If Romney's religion is such a concern, why didn't Linker fret about its impact on Harry Reid, the Senate majority leader? Reid is an active and believing Mormon, but Linker failed even to mention his name or explain why far more than half of Senate Democrats voted to make him their leader. Religion is only dangerous in the hands of conservative Republicans, it seems.
As for Hamblin's contention that, in my view, "[r]eligion is only dangerous in the hands of conservative Republicans," I unapologetically plead guilty, at least if we limit ourselves to the present moment in U.S. political history. It is, after all, the religious right that has injected piety into the nation's politics in recent years. Having done so, it now wishes to declare the religious views of candidates off-limits for public debate, discussion, and scrutiny. Sorry, but the right can't have it both ways. If believers want to keep their religious convictions private, I wholeheartedly encourage them to follow the lead of such Democrats as John F. Kennedy and Harry Reid in doing so. If, instead, they insist on bringing their faith with them into the public square, then they would be well-advised to drop their defensiveness and get used to reading articles like mine.
Or perhaps Mr. Linker's point is that liberal Democratic Mormons don't really in their hearts of hearts believe in all that silly religious stuff, and therefore won't muck up our laws with it. That would certainly be an offensive affront to Senator Reid. Nonetheless, that very possibly is what Mr. Linker thinks, because his response in The New Republic echoes the theme that underlies his career as a political pundit.
In short, Mr. Linker feels that religion is a very nice, private matter. Let's just not take it too seriously, to the point of where it actually influences our lives and our relationship with larger society. Mitt Romney has no place in Mr. Linker's public square, and neither, one would suspect, does Joe Lieberman. But what about the Reverend Martin Luther King, Bishop Desmond Tutu or even Mahatma Ghandhi. If Mr. Linker is sincere and even-handed (as opposed to a partisan hypocrite), then he should find the careers of these men as objectionable as he seems to find Mr. Romney's presidential aspirations. After all, these men all considered their political activities to be natural extensions and expressions of their religious faiths and beliefs. None of them kept "their religious convictions private." All of them insisted on "bringing their faith with them into the public square." Thank God.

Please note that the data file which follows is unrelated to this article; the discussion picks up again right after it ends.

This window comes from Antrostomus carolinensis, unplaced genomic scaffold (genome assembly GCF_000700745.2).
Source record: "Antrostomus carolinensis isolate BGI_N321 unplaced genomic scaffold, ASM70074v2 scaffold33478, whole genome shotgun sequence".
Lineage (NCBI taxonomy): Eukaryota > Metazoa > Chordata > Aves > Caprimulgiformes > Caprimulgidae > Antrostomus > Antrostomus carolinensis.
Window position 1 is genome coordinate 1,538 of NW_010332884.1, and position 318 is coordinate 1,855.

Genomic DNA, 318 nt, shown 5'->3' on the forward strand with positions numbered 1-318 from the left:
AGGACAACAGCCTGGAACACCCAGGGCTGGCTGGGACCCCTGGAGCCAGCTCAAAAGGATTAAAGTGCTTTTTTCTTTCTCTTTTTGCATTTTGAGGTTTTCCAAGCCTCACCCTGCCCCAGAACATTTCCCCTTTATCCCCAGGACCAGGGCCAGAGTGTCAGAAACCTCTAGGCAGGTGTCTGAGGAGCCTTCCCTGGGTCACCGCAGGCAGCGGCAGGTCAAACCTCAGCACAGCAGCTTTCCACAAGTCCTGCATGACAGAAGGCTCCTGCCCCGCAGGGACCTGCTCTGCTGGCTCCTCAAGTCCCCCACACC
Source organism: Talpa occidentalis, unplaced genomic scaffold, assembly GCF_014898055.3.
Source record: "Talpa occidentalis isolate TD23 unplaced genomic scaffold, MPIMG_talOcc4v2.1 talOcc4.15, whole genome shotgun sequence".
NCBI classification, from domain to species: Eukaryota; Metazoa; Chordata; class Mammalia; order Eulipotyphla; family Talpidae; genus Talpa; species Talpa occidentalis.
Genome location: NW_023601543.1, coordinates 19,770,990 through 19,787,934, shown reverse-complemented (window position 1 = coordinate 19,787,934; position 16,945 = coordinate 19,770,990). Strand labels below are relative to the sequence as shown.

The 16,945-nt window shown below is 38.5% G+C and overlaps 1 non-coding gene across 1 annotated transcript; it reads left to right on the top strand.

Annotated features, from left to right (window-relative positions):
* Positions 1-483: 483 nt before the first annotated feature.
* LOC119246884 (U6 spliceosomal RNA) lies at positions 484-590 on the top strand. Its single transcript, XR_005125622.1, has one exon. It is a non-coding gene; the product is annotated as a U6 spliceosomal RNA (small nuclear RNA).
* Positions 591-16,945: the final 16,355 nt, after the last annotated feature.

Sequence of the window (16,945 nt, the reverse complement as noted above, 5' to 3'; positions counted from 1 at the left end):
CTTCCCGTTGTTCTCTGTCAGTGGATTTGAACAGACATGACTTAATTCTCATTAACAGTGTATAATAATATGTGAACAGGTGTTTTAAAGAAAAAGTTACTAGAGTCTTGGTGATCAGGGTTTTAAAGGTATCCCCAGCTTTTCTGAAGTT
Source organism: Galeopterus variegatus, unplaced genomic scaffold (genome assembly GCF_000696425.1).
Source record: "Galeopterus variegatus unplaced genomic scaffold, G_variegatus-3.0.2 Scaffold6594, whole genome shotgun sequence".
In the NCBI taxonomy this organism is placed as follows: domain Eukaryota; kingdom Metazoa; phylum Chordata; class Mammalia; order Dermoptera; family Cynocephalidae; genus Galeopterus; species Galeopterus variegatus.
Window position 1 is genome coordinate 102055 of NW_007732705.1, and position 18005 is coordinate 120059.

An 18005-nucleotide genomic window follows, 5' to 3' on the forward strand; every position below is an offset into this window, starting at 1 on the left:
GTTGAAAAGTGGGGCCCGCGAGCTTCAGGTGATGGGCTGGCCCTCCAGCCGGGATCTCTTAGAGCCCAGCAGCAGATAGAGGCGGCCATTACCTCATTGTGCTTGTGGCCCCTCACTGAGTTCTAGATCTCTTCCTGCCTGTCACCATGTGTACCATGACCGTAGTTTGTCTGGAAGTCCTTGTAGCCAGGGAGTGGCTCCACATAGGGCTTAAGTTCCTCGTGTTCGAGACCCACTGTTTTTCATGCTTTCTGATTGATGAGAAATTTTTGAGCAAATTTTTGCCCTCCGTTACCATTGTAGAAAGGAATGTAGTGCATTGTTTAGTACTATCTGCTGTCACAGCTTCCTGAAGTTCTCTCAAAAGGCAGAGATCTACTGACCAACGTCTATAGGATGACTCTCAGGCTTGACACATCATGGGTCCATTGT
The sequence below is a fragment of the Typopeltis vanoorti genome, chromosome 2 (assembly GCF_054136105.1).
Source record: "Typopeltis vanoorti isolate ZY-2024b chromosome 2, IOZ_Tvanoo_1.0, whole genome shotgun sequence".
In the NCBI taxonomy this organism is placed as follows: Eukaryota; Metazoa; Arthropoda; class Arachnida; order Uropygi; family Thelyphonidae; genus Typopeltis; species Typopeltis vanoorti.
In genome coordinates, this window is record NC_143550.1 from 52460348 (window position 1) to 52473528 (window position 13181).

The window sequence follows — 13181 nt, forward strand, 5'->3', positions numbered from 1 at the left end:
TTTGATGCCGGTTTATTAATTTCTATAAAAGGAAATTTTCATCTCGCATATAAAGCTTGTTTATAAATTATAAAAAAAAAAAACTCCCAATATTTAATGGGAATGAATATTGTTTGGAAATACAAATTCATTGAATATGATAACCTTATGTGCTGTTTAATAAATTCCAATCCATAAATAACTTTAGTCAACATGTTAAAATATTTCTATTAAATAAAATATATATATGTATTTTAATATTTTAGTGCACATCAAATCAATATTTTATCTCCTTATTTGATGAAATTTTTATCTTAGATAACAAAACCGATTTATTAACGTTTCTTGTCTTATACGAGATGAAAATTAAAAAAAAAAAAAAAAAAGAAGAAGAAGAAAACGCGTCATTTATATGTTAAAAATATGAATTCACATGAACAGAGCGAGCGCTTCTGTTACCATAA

Lowell the Hedgehog adds: Linker is clearly a polemicist more than a thinker, which helps explain his rather embarrassing reasoning. One glaring example: As Ralph notes, Linker's basis for justifying the attack on Romney is that religious conservatives "bring . . . their faith with them into the public square." Excuse me, but like just about every Mormon candidate for public office I have ever known, Mitt Romney never mentions his faith in public; others do that for him, and unceasingly. The irony in Linker's fuzzy thinking is delicious, but it doesn't make his argument any less silly.